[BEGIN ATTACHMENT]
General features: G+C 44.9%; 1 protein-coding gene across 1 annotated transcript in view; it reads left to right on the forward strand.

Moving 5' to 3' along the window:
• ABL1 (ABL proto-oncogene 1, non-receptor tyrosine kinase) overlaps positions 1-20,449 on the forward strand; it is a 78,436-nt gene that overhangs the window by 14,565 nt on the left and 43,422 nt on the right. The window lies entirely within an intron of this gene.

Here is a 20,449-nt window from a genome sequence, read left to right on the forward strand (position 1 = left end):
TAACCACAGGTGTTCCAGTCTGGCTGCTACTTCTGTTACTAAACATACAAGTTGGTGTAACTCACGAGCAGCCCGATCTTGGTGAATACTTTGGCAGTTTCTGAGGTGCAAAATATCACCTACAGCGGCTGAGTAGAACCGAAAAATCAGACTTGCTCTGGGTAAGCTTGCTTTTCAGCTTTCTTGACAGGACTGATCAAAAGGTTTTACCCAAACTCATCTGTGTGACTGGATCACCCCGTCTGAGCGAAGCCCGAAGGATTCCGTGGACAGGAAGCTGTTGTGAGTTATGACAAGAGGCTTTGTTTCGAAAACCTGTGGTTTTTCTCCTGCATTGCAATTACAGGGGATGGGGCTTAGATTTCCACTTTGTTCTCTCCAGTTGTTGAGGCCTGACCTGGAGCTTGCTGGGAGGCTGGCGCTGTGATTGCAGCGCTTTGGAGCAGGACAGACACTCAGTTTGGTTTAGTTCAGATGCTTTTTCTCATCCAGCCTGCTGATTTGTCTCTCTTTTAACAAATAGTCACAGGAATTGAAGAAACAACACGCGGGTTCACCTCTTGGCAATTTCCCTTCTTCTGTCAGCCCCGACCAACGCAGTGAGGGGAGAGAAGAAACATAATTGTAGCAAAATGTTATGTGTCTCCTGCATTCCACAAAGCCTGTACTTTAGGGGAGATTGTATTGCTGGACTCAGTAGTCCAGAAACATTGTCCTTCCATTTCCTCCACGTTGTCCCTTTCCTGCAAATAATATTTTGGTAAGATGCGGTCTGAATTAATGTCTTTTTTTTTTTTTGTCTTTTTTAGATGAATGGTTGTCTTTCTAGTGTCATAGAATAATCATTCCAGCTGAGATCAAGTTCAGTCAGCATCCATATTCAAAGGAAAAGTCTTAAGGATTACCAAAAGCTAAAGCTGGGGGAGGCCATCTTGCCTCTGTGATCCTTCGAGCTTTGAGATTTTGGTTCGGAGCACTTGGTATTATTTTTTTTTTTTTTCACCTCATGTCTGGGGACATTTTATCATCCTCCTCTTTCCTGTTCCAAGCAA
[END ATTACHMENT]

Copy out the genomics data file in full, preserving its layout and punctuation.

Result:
General features: G+C 44.9%; 1 protein-coding gene across 1 annotated transcript in view; it reads left to right on the forward strand.

Moving 5' to 3' along the window:
• ABL1 (ABL proto-oncogene 1, non-receptor tyrosine kinase) overlaps positions 1-20,449 on the forward strand; it is a 78,436-nt gene that overhangs the window by 14,565 nt on the left and 43,422 nt on the right. The window lies entirely within an intron of this gene.

Here is a 20,449-nt window from a genome sequence, read left to right on the forward strand (position 1 = left end):
TAACCACAGGTGTTCCAGTCTGGCTGCTACTTCTGTTACTAAACATACAAGTTGGTGTAACTCACGAGCAGCCCGATCTTGGTGAATACTTTGGCAGTTTCTGAGGTGCAAAATATCACCTACAGCGGCTGAGTAGAACCGAAAAATCAGACTTGCTCTGGGTAAGCTTGCTTTTCAGCTTTCTTGACAGGACTGATCAAAAGGTTTTACCCAAACTCATCTGTGTGACTGGATCACCCCGTCTGAGCGAAGCCCGAAGGATTCCGTGGACAGGAAGCTGTTGTGAGTTATGACAAGAGGCTTTGTTTCGAAAACCTGTGGTTTTTCTCCTGCATTGCAATTACAGGGGATGGGGCTTAGATTTCCACTTTGTTCTCTCCAGTTGTTGAGGCCTGACCTGGAGCTTGCTGGGAGGCTGGCGCTGTGATTGCAGCGCTTTGGAGCAGGACAGACACTCAGTTTGGTTTAGTTCAGATGCTTTTTCTCATCCAGCCTGCTGATTTGTCTCTCTTTTAACAAATAGTCACAGGAATTGAAGAAACAACACGCGGGTTCACCTCTTGGCAATTTCCCTTCTTCTGTCAGCCCCGACCAACGCAGTGAGGGGAGAGAAGAAACATAATTGTAGCAAAATGTTATGTGTCTCCTGCATTCCACAAAGCCTGTACTTTAGGGGAGATTGTATTGCTGGACTCAGTAGTCCAGAAACATTGTCCTTCCATTTCCTCCACGTTGTCCCTTTCCTGCAAATAATATTTTGGTAAGATGCGGTCTGAATTAATGTCTTTTTTTTTTTTTGTCTTTTTTAGATGAATGGTTGTCTTTCTAGTGTCATAGAATAATCATTCCAGCTGAGATCAAGTTCAGTCAGCATCCATATTCAAAGGAAAAGTCTTAAGGATTACCAAAAGCTAAAGCTGGGGGAGGCCATCTTGCCTCTGTGATCCTTCGAGCTTTGAGATTTTGGTTCGGAGCACTTGGTATTATTTTTTTTTTTTTTCACCTCATGTCTGGGGACATTTTATCATCCTCCTCTTTCCTGTTCCAAGCAA